In a recent ruling, the Federal Circuit in Dellew Corporation v. United States reversed a legal fees award to a contractor because the agency had taken corrective action on the bid protest before it was decided in court on the merits.
In initially awarding the fees and costs, the Court of Federal Claims found that comments it made during the hearing and prior to the Government taking corrective action materially altered the position of the parties so that the contractor qualified as a “prevailing party” under the Equal Access to Justice Act (EAJA), a requirement under the statute for the Court to award fees and costs. Specifically, the Court of Federal Claims focused on certain comments it made during the parties’ oral arguments. The Court stated that it provided “hints” about its views favorable to the contractor on the merits and told the parties that it had drafted an opinion. The Court of Federal Claims also repeatedly expressed its belief that corrective action would be appropriate.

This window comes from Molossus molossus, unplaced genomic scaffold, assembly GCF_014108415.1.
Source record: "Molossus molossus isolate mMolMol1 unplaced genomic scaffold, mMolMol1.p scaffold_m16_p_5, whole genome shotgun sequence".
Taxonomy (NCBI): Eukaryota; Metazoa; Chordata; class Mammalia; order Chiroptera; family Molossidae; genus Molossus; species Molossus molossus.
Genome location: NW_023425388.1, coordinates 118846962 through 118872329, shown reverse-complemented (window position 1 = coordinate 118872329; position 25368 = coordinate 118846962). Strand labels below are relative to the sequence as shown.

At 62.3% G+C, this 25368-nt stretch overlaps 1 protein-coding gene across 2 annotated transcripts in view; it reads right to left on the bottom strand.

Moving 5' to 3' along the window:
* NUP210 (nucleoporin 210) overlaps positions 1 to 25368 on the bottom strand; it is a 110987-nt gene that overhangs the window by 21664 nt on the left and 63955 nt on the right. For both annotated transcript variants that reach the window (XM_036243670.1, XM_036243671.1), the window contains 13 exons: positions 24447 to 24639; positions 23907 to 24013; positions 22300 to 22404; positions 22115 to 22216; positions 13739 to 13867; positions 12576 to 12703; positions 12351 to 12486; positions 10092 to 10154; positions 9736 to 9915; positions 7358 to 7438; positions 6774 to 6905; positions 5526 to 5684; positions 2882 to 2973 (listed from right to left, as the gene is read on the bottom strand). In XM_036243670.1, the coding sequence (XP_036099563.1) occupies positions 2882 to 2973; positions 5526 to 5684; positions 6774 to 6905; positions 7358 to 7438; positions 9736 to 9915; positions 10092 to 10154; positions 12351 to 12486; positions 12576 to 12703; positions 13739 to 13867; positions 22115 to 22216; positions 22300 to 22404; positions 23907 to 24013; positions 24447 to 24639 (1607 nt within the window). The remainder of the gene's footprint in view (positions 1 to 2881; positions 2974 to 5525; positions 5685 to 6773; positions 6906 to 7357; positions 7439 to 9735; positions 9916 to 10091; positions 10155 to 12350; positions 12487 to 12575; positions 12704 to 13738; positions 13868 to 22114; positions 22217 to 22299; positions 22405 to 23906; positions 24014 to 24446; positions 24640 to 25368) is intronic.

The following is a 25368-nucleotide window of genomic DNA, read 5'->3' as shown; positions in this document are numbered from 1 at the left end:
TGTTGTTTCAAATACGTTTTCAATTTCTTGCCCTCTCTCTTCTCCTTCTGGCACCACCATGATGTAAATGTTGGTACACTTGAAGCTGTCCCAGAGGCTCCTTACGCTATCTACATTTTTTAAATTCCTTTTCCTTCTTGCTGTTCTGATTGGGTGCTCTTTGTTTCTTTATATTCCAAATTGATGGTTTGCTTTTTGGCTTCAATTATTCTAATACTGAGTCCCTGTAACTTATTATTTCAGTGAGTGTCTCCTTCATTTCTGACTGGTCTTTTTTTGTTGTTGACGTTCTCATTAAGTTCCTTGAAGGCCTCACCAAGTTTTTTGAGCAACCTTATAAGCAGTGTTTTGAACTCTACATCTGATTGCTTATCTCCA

As a result, the Government agreed to take corrective action and the bid protest was dismissed as moot. The contractor subsequently sought attorney fees and costs under the EAJA. In awarding nearly $80,000 in fees and costs, the Court of Federal Claims held that it, in making substantive comments during the oral argument regarding the merits of the case, the Court materially altered the relationship between the parties such that the contractor qualified as a prevailing party under the EAJA.
However, in reversing the fee award, the Federal Circuit held that the contractor was not a prevailing party as required by the EAJA because the Government voluntarily took the corrective action and the Court’s comments about the merits of the case made during the hearing did not constitute sufficient grounds to convey prevailing party status. Therefore, the Federal Circuit reversed the fee award of nearly $80,000.
About the Author:
Heather Mims is an associate attorney at Centre Law & Consulting. Her practice is primarily focused on government contracts law, employment law, and litigation. Heather graduated magna cum laude from the George Mason School of Law where she was the Senior Research Editor for the Law Review and a Writing Fellow.